I'm currently trying to wrap my head around learning Python and I've come to a bit of a stall on recursive functions. In Think Python, one of the exercises is to write a function that determines if number *a* is a power of number *b* using the following definition:

"A number, a, is a power of b if it is divisible by b and a/b is a power of b. Write a function called is_power that takes parameters a and b and returns True if a is a power of b."

The current state of my function is:

```
def isPower(a,b):
return a % b == 0 and (a/b) % b == 0
print isPower(num1,num2)
```

As it is, this produces the result I expect. However the chapter is focused on writing recursive functions to reduce redundancy and I'm not quite sure how I can turn the final "(a/b) % b == 0" into a recursion. I've attempted:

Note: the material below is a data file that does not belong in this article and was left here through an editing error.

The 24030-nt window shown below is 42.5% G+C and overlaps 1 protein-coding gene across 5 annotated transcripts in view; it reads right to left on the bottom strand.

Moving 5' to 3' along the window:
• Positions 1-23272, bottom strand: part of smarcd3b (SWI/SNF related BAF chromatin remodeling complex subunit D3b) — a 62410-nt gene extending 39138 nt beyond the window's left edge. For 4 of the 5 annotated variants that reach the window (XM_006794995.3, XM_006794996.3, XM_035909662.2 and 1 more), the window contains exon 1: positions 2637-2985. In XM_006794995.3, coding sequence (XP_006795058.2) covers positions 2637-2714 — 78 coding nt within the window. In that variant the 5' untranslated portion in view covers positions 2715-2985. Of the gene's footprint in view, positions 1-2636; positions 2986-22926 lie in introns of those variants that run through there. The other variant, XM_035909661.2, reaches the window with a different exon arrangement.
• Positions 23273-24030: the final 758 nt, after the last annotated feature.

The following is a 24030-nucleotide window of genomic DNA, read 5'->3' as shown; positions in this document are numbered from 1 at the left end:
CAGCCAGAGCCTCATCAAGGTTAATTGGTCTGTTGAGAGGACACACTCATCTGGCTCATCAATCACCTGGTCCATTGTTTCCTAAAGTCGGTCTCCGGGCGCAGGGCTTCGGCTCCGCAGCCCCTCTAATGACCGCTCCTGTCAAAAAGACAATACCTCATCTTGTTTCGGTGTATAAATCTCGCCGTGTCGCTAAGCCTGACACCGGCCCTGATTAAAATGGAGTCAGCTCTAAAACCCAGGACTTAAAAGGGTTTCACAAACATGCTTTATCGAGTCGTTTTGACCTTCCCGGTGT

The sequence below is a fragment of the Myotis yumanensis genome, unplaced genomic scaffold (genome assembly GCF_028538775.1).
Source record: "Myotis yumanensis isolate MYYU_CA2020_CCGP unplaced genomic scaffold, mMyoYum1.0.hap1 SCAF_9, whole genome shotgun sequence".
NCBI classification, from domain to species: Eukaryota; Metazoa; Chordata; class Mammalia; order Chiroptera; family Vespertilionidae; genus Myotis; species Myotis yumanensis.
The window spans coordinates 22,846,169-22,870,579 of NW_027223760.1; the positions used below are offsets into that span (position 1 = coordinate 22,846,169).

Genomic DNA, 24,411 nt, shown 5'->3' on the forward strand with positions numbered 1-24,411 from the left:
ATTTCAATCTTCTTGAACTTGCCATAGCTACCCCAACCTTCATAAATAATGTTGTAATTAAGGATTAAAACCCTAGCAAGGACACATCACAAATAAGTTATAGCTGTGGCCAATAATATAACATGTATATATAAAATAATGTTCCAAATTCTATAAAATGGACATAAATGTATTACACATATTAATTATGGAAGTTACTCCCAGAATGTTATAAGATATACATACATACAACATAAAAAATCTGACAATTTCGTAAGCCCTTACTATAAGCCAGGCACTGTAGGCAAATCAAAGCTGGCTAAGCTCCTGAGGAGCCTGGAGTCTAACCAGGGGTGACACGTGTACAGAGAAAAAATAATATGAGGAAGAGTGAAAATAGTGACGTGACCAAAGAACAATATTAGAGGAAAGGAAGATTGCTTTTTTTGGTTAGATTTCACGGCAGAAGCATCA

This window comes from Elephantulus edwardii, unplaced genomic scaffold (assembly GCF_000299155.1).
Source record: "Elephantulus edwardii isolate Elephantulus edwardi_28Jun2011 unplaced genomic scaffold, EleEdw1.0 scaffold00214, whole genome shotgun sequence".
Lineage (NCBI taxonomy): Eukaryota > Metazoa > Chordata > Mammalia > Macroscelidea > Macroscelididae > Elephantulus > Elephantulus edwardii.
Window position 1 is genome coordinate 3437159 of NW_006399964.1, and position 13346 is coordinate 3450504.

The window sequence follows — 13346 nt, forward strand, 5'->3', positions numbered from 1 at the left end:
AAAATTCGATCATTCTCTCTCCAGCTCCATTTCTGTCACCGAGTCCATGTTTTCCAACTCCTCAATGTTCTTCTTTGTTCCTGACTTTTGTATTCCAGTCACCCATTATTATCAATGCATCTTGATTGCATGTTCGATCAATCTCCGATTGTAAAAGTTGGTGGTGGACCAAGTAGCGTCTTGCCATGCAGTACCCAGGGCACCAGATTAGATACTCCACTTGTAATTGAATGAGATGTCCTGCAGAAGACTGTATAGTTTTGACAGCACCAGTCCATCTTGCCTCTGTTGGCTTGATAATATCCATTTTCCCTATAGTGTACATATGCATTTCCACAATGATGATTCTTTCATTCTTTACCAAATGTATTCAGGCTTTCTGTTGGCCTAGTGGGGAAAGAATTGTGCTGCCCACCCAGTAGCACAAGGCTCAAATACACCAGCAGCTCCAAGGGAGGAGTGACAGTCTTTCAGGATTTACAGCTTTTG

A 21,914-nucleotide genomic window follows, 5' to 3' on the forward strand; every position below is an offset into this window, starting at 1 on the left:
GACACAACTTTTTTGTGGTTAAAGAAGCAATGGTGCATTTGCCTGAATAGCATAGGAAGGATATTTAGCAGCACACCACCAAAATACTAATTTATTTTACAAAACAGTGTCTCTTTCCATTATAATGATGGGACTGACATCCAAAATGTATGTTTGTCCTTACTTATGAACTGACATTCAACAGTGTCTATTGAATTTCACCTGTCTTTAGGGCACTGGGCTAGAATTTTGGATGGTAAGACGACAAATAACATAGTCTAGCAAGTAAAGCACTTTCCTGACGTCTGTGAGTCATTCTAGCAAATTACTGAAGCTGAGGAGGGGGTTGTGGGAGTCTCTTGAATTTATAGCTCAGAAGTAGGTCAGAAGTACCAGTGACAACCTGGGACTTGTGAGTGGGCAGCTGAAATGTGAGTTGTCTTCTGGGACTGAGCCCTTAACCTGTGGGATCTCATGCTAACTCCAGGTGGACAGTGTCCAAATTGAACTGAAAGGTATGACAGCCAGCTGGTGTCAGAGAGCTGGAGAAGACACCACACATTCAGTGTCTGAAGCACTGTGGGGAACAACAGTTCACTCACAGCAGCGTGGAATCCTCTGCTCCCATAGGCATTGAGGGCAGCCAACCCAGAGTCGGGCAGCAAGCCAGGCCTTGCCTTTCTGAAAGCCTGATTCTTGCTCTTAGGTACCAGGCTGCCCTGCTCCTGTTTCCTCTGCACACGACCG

```
def isPower(a,b):
if a % b != 0:
return False
elif isPower((a/b),b):
return True
```

But that just returns None.

What is the proper way to recurse this function?

`a`

is a multiple of`b^2`

. It'll return true for`isPower(2, 1)`

, for example, which should never be true. For that matter, you may want to make sure any recursive version checks whether`(b==1 && a!=1)`

before it continues, or it will either get stuck in an infinite loop or return the wrong thing. – cHao Sep 15 '10 at 16:56